How do I resume a partially downloaded file using a Linux commandline tool?

I downloaded a large file partially, i.e. 400 MB out of 900 MB due to power interruption, but when I start downloading again it resumes from scratch. How do I start from 400 MB itself?

  • 5
    What commandline did you use to download the file in the first place? – Anthon Nov 4 '14 at 10:34
  • 3
    Please don't answer in a comment, update your incomplete question. – Anthon Nov 4 '14 at 11:22
  • 1
    If you are using curl, you should search the man page for the -C option. – HalosGhost Nov 4 '14 at 14:22

Since you didn't specify, I'm assuming you are using wget to download the file. If this is the case, try using it with the -c option (e.g. wget -c <URL>).

Please notice that in case the protocol used is ftp (the URL looks like ftp://...) there is a chance the remote server uses an old/ancient ftp daemon which doesn't support resuming downloads (newer ftp daemons do support it for more than a decade anyway, so this is just a small chance). If this is the case, though, you may be out of luck. In the other hand you should have no issues if the protocol used is http. (UPDATE: According to other experts (including Gilles in the comments below), resuming while using http is also subject to the server support, so this apply to both ftp and http).

Good luck.

  • 5
    HTTP downloads can only be resumed if the server supports it, and that's rarer than with FTP servers. – Gilles 'SO- stop being evil' Nov 4 '14 at 18:10
  • Thank you Gilles, I only had good experiences with resuming while using http, but you are probably right and I'm lucky. Will update the my answer. – Marcelo Nov 4 '14 at 20:19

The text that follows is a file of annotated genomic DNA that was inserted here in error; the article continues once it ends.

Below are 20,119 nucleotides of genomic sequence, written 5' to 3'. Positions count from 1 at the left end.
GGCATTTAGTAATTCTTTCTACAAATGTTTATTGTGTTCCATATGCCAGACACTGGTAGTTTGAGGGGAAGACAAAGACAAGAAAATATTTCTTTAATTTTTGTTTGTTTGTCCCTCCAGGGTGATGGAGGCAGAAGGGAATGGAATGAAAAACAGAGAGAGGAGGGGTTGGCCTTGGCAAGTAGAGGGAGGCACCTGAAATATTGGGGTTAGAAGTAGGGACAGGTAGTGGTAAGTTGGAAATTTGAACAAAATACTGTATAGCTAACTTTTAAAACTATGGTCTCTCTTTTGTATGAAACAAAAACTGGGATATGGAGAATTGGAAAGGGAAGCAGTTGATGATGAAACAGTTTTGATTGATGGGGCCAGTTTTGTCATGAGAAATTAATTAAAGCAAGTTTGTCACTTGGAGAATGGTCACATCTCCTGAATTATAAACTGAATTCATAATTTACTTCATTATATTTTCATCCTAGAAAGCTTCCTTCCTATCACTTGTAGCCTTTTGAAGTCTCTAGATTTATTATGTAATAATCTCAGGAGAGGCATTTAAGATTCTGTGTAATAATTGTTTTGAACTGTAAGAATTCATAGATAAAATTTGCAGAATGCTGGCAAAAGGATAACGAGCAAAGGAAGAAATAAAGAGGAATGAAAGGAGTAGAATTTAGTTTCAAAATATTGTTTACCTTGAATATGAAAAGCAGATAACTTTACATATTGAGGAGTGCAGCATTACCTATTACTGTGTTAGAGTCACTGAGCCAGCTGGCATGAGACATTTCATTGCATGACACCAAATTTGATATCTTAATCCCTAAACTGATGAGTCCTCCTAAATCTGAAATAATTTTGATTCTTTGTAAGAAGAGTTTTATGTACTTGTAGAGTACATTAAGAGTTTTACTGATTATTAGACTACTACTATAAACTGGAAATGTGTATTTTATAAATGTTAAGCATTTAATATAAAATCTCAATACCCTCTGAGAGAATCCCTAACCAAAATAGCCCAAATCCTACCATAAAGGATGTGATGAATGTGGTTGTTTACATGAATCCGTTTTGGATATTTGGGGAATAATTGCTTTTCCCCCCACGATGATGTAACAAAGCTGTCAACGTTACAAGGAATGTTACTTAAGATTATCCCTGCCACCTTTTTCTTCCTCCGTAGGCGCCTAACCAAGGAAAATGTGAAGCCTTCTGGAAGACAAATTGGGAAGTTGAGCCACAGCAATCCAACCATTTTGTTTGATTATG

• wget -c http:... has worked the 3 or 4 servers I've tried it on. – Bob Stein May 28 '15 at 1:36
  • God bless you man! – learner Aug 19 '16 at 18:22
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    @Gilles: Actually, this is now a common option with any static content from servers newer than ~2010 (in other words, most servers allow Range requests for static files by default). For dynamically generated data, this is indeed rare. – Piskvor left the building Feb 3 '17 at 13:06

I know what the original question mean, and the answer is not wget -c ...

The scenario can be described like this:

# Start mirroring a site
wget -m http://...
# 400MB later wget died or interrupted,
# don't know where it left off, don't care,
# just want to get the remaining 100MB without getting the first 400MB again
wget -nc -r -l inf --no-remove-listing http://...

Options "-r -l inf --no-remove-listing" is equivalent to -m without the -N parameter. Adding the -nc parameter avoid saving the first 400MB already in your hard drive.

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